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LEADING THE WAY: Miller aims to teach kids life lessons as coach, recreation coordinator

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After a game

Coach Brandon Miller talks with one of his players after a soccer game. Miller aims to help players improve their skills and learn life lessons along the way.

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Everyone in town might not be familiar with Brandon Miller, but chances are if you’ve had elementary school-aged children attend the Columbus After School Program in the last decade or so, the name “Mr. Brandon” rings a bell.

Brandon Miller, who for over a decade has been affectionately referred to as “Mr. Brandon” by Columbus Public students, has become a local celebrity among area youth. When he enters a school gymnasium as the Columbus After School Program’s recreation coordinator, kids flock to him with eagerness because they know they’re in store for an afternoon of fun. It could be tag, capture the flag, dodgeball, the game doesn’t matter, as everyone is guaranteed to have a good time – including Miller.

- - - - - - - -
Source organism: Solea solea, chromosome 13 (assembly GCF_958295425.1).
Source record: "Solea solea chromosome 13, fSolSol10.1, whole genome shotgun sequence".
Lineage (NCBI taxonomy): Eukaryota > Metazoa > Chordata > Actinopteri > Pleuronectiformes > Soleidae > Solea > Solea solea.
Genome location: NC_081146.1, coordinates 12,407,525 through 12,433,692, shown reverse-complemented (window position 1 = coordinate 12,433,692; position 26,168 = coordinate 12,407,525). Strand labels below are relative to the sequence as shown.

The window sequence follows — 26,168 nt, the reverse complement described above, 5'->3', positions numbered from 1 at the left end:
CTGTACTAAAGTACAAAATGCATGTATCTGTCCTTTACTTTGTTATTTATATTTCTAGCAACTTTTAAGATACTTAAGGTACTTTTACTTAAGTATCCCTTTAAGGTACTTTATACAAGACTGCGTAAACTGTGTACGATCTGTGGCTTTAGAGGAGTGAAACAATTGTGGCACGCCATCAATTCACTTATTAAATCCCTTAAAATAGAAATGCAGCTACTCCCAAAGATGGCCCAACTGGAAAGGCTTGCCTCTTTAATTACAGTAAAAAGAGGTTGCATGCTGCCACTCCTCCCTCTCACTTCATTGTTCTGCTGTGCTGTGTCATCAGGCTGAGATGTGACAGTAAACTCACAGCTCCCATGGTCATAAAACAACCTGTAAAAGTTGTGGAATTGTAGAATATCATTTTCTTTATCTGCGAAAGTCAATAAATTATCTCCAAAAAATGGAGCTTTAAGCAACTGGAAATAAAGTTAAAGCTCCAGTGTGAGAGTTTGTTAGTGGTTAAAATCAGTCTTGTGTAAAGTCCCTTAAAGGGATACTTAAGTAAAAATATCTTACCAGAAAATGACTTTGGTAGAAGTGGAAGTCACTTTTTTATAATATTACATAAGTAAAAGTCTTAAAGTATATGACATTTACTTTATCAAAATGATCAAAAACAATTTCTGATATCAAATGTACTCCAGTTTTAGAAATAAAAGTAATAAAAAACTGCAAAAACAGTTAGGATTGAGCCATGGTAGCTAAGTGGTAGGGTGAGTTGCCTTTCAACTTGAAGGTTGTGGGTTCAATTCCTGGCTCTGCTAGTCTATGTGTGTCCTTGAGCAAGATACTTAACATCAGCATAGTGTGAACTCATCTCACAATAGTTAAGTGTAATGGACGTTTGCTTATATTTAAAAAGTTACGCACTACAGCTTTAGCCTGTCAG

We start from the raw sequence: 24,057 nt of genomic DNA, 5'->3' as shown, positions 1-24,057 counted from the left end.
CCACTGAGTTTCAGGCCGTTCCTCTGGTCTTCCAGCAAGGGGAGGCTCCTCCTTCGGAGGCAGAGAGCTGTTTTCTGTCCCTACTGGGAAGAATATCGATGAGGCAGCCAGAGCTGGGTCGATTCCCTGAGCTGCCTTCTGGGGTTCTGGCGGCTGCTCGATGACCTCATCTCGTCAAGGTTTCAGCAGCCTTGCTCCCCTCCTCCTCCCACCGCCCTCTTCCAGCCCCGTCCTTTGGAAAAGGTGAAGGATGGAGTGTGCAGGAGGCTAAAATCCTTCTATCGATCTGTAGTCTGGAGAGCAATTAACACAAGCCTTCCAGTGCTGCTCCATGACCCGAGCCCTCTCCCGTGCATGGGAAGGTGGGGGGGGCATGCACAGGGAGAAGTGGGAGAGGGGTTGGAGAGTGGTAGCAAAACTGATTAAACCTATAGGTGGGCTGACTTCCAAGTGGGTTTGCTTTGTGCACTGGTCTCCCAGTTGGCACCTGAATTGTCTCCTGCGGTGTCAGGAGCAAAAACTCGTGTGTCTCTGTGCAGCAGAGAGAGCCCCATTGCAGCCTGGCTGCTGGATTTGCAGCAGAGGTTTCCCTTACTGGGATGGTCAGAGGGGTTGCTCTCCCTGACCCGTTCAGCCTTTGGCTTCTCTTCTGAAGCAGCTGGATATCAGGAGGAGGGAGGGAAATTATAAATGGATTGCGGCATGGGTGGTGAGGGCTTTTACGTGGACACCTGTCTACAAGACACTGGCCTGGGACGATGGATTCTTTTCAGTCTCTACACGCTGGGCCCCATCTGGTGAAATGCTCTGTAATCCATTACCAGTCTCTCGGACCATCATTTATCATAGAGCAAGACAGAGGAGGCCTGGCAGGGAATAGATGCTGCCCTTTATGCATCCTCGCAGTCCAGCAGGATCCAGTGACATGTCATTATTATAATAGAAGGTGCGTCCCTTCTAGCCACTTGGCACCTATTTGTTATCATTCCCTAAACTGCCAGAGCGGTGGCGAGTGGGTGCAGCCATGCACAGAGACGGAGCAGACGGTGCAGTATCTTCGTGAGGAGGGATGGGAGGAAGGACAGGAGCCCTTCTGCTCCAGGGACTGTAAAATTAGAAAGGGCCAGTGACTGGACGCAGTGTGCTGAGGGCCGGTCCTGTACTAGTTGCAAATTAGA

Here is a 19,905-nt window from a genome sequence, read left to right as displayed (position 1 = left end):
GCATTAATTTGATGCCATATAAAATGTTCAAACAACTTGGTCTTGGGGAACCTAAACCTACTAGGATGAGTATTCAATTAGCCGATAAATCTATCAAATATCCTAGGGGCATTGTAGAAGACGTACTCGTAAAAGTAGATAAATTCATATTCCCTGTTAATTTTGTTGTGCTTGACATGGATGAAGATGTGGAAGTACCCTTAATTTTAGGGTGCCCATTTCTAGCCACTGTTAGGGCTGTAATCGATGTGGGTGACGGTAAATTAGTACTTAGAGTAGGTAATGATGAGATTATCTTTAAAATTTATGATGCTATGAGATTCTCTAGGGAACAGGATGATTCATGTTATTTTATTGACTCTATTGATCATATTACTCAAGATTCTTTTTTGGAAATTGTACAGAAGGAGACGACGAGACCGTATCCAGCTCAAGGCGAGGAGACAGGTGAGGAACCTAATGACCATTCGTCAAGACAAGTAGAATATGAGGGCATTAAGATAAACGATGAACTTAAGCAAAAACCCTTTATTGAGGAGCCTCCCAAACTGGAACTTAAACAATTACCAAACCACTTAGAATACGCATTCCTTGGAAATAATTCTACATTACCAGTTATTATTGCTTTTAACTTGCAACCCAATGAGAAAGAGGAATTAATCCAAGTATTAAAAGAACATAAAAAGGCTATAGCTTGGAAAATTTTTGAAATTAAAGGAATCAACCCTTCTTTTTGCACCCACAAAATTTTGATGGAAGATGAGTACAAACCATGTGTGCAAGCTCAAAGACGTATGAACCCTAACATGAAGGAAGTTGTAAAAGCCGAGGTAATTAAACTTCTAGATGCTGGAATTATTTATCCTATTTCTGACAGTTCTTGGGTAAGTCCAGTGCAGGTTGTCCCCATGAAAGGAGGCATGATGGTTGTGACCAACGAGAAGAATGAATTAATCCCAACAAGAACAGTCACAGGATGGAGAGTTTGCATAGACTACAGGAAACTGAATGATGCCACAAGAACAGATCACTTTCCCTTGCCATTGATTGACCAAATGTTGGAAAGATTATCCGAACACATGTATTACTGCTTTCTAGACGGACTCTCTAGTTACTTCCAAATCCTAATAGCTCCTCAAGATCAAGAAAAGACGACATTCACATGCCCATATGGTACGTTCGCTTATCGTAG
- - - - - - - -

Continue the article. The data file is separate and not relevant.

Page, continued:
“I like working with the kids. I want to show them I’m also having fun and playing the game or doing the activity, not just watching,” Miller said. “It’s not all about winning. Yes, winning is nice, but it’s more about having fun. I grew up with that kind of mindset – you can only control how you play, so if you’re trying your best, you cannot control the outcome any other way. We have to make sure we’re having fun.”


A Columbus native, Miller grew up having a good childhood living with his parents, two older brothers, Rob and Craig, and younger sister, Tiffany. From an early age, sports were part of the equation.

“I mainly started out watching my oldest brother playing soccer and I became fascinated with the game,” Miller recalled. “I played a lot of sports and I watched my siblings play.”

Miller played baseball, football and soccer, but it was his father, Galen, who inspired him to want to work with youth as he got older.

“Growing up, he volunteer-coached all of us all of the time,” he said. “He did a lot of other stuff behind the scenes, so I would say he had a big influence on me.”